Author(s): Yotis W, Fitzgerald T
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Abstract The reported regulatory activities of hormones on mammalian cells suggest that a hormonal effect may be of importance in the host-parasite relationship of staphylococci. Male 6-month-old rabbits of similar genetic constitution were given subcutaneously 20 mug of androgens in saline containing 1\% ethyl alcohol. Control rabbits received 1\% ethyl alcohol in saline. At 5 to 10 min after administration of androgens, the rabbits were bled by cardiac puncture, and the serum was separated and incubated with standardized suspensions of Staphylococcus aureus serotypes I to XIII. It was found that S. aureus grew more luxuriantly in the sera of the control rabbits than in the sera of androgen-treated animals. With tryptic soy broth as a culture medium, a concentration 150- to 300-fold (30 to 40 mug/ml) higher than that achieved in the blood of an androgen-treated rabbit was required to yield an equivalent effect. In addition, the androgen-staphylococcal interaction has been studied with regard to experimentally induced furunculosis, the uptake of androgens by staphylococci and steroid molecular structure and antimicrobial activity. The data indicate that androgens may play a role in protection against staphylococcal infection.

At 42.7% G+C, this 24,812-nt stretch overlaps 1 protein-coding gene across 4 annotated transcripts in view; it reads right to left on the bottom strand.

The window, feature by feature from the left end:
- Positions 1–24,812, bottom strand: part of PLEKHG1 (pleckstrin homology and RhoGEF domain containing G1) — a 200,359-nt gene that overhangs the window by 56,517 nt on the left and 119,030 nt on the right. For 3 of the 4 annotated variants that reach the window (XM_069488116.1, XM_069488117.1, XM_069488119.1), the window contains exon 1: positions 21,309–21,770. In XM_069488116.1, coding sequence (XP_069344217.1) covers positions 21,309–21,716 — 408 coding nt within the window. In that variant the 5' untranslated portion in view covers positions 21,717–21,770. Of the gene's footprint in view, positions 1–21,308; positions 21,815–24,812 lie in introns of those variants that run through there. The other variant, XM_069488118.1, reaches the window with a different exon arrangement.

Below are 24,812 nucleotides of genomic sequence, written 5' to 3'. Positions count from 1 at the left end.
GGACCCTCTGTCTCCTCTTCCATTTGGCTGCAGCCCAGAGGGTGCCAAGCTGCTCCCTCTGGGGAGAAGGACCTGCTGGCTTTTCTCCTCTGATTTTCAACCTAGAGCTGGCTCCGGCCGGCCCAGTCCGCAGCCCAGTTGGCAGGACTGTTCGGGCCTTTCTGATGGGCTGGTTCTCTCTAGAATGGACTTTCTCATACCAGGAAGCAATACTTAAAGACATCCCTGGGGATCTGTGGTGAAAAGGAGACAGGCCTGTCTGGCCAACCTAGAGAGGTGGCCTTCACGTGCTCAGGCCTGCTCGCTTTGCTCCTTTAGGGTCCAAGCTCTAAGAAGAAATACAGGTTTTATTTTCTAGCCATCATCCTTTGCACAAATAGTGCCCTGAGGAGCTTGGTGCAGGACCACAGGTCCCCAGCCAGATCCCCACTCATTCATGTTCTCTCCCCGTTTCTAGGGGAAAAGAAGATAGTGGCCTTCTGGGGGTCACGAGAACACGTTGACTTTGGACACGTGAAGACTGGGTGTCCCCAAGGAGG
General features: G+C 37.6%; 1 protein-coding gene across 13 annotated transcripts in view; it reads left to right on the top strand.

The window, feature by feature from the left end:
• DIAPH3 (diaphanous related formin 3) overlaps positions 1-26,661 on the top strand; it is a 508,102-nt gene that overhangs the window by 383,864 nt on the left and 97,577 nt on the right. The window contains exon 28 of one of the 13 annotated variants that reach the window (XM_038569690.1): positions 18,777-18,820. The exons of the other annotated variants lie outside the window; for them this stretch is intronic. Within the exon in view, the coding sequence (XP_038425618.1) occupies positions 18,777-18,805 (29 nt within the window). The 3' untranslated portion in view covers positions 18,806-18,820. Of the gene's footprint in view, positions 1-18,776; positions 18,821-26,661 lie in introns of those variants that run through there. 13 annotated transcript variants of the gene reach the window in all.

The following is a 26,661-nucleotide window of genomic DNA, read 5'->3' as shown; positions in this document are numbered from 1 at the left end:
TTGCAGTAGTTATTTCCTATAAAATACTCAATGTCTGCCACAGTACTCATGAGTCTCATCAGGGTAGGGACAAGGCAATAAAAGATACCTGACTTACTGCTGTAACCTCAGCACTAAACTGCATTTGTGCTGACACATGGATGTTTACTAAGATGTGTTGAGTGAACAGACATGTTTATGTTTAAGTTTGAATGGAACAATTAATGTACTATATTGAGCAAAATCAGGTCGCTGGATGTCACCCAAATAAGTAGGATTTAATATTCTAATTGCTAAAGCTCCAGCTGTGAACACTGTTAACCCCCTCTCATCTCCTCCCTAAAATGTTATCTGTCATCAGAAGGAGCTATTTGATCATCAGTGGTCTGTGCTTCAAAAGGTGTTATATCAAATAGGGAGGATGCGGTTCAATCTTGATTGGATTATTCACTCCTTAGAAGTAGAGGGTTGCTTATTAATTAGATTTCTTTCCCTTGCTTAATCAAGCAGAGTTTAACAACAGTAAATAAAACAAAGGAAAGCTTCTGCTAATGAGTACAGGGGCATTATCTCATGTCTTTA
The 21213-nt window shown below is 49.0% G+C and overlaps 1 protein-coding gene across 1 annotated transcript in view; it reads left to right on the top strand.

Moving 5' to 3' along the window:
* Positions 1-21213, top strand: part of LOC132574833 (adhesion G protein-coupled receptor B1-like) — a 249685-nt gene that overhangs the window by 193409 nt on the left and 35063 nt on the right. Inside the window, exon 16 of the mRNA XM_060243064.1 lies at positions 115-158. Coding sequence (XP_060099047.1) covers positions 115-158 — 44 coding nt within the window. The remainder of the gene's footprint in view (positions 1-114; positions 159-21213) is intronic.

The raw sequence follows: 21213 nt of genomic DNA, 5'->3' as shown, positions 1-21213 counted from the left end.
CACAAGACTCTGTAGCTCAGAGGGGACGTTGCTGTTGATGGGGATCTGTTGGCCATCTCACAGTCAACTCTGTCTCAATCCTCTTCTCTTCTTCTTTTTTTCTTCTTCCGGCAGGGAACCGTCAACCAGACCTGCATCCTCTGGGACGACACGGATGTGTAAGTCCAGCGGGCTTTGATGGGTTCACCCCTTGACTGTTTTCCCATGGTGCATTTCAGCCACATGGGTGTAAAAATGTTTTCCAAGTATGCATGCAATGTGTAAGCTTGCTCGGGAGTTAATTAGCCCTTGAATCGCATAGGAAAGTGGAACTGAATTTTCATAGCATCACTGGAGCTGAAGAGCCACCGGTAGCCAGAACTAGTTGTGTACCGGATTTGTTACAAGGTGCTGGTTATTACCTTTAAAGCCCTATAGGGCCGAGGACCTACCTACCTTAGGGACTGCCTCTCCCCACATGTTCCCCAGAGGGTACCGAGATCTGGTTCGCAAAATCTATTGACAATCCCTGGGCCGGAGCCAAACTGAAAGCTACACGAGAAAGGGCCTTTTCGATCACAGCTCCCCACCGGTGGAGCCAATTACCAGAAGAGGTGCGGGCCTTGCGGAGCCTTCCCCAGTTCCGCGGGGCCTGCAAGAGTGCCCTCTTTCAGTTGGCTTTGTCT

This article was published in Appl Microbiol
and referenced in Fungal Genomics & Biology